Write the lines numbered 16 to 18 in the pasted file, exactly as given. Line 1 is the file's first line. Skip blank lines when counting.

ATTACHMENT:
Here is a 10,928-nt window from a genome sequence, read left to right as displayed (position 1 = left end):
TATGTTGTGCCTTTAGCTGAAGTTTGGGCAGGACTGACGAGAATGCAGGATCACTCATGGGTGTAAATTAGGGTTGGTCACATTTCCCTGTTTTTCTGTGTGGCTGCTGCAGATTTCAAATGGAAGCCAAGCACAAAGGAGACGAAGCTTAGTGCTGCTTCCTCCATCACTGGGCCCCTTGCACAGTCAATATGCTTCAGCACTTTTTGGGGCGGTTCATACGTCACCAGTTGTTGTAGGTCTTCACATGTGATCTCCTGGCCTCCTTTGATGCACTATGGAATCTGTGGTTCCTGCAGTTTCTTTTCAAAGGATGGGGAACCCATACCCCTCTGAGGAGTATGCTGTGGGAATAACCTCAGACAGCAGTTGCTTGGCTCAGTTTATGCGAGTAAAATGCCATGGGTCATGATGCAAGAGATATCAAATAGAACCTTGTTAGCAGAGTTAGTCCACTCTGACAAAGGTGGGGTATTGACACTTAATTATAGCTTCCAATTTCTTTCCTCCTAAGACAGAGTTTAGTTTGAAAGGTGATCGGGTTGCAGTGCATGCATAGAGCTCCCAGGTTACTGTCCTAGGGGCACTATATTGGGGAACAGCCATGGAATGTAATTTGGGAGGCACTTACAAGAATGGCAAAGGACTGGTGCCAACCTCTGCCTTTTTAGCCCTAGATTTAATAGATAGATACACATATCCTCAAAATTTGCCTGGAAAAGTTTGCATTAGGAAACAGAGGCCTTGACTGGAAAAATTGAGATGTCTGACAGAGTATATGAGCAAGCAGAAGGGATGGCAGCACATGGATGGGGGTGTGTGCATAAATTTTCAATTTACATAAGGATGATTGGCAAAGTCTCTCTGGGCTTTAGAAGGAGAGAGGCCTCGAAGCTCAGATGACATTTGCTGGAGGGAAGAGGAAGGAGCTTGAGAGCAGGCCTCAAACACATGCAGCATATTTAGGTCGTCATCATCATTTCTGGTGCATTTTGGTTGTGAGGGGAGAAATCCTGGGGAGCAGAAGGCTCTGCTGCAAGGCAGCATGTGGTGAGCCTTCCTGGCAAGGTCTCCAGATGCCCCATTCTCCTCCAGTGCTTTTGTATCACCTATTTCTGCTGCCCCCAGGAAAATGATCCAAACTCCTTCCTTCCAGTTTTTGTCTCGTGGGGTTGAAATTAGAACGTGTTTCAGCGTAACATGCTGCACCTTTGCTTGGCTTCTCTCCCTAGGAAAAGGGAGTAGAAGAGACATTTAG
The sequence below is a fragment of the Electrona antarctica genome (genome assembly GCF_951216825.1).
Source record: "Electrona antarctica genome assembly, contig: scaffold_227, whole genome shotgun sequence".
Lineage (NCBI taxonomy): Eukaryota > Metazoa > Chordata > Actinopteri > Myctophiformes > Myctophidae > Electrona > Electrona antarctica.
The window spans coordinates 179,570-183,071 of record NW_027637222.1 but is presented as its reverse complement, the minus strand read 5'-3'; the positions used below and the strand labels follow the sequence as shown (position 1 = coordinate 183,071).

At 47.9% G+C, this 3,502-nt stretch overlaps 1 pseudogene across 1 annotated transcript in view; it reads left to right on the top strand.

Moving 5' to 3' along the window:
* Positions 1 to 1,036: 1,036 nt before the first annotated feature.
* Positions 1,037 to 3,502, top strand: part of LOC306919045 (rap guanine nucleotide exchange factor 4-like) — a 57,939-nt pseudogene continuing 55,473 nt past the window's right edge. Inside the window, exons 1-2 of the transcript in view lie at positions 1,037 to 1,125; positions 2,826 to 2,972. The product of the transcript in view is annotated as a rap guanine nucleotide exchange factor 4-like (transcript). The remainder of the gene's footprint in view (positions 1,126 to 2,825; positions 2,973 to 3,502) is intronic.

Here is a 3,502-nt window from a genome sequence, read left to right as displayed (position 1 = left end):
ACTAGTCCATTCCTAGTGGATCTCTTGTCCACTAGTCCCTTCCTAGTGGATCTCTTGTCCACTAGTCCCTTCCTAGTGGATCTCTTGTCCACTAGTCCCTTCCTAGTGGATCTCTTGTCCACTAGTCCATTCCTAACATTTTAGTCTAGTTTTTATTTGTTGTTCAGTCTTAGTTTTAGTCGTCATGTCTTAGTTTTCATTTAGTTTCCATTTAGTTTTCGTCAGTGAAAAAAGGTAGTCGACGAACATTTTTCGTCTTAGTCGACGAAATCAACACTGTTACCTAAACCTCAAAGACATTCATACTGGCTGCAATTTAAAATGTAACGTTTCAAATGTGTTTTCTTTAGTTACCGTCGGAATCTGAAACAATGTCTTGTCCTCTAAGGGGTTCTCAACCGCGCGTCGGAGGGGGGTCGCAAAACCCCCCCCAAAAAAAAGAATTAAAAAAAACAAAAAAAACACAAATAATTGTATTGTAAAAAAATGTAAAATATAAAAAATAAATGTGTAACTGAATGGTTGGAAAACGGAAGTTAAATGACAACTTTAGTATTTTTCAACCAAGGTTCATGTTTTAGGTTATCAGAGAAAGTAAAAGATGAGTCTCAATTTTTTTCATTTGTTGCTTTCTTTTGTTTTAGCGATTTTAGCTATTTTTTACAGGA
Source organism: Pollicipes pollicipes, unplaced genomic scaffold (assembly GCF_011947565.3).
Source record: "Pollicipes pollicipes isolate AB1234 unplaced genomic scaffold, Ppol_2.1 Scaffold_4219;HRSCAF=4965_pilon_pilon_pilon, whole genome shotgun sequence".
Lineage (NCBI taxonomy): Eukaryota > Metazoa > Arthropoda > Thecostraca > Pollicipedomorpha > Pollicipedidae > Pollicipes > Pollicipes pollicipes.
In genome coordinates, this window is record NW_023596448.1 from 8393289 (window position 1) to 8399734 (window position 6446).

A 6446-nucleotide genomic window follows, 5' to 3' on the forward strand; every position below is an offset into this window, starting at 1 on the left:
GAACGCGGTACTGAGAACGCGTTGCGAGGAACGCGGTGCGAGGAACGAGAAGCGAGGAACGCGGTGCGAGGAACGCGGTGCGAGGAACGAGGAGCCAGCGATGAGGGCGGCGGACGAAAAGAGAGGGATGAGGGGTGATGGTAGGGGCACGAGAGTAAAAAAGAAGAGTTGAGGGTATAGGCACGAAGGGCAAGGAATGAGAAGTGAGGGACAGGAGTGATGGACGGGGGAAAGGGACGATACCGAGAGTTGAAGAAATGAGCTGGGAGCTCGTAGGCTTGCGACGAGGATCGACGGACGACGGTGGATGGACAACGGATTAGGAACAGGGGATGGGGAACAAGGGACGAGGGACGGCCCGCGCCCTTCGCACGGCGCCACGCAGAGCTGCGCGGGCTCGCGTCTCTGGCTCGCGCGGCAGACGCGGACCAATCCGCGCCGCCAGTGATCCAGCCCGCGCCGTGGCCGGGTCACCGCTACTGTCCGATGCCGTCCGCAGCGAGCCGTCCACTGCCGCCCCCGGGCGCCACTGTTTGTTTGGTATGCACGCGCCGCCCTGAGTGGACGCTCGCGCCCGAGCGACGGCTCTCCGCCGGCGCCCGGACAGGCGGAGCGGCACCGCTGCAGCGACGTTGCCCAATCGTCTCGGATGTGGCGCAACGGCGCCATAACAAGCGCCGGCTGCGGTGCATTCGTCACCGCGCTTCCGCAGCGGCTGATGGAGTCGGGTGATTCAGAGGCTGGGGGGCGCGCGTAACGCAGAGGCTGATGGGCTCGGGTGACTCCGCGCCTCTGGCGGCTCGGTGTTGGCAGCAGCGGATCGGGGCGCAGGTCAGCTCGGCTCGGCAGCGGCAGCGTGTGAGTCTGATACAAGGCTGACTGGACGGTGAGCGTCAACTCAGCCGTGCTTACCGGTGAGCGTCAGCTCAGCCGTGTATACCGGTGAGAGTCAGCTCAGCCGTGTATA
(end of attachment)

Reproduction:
In genome coordinates, this window is record NW_023596448.1 from 8393289 (window position 1) to 8399734 (window position 6446).

A 6446-nucleotide genomic window follows, 5' to 3' on the forward strand; every position below is an offset into this window, starting at 1 on the left:
GAACGCGGTACTGAGAACGCGTTGCGAGGAACGCGGTGCGAGGAACGAGAAGCGAGGAACGCGGTGCGAGGAACGCGGTGCGAGGAACGAGGAGCCAGCGATGAGGGCGGCGGACGAAAAGAGAGGGATGAGGGGTGATGGTAGGGGCACGAGAGTAAAAAAGAAGAGTTGAGGGTATAGGCACGAAGGGCAAGGAATGAGAAGTGAGGGACAGGAGTGATGGACGGGGGAAAGGGACGATACCGAGAGTTGAAGAAATGAGCTGGGAGCTCGTAGGCTTGCGACGAGGATCGACGGACGACGGTGGATGGACAACGGATTAGGAACAGGGGATGGGGAACAAGGGACGAGGGACGGCCCGCGCCCTTCGCACGGCGCCACGCAGAGCTGCGCGGGCTCGCGTCTCTGGCTCGCGCGGCAGACGCGGACCAATCCGCGCCGCCAGTGATCCAGCCCGCGCCGTGGCCGGGTCACCGCTACTGTCCGATGCCGTCCGCAGCGAGCCGTCCACTGCCGCCCCCGGGCGCCACTGTTTGTTTGGTATGCACGCGCCGCCCTGAGTGGACGCTCGCGCCCGAGCGACGGCTCTCCGCCGGCGCCCGGACAGGCGGAGCGGCACCGCTGCAGCGACGTTGCCCAATCGTCTCGGATGTGGCGCAACGGCGCCATAACAAGCGCCGGCTGCGGTGCATTCGTCACCGCGCTTCCGCAGCGGCTGATGGAGTCGGGTGATTCAGAGGCTGGGGGGCGCGCGTAACGCAGAGGCTGATGGGCTCGGGTGACTCCGCGCCTCTGGCGGCTCGGTGTTGGCAGCAGCGGATCGGGGCGCAGGTCAGCTCGGCTCGGCAGCGGCAGCGTGTGAGTCTGATACAAGGCTGACTGGACGGTGAGCGTCAACTCAGCCGTGCTTACCGGTGAGCGTCAGCTCAGCCGTGTATACCGGTGAGAGTCAGCTCAGCCGTGTATA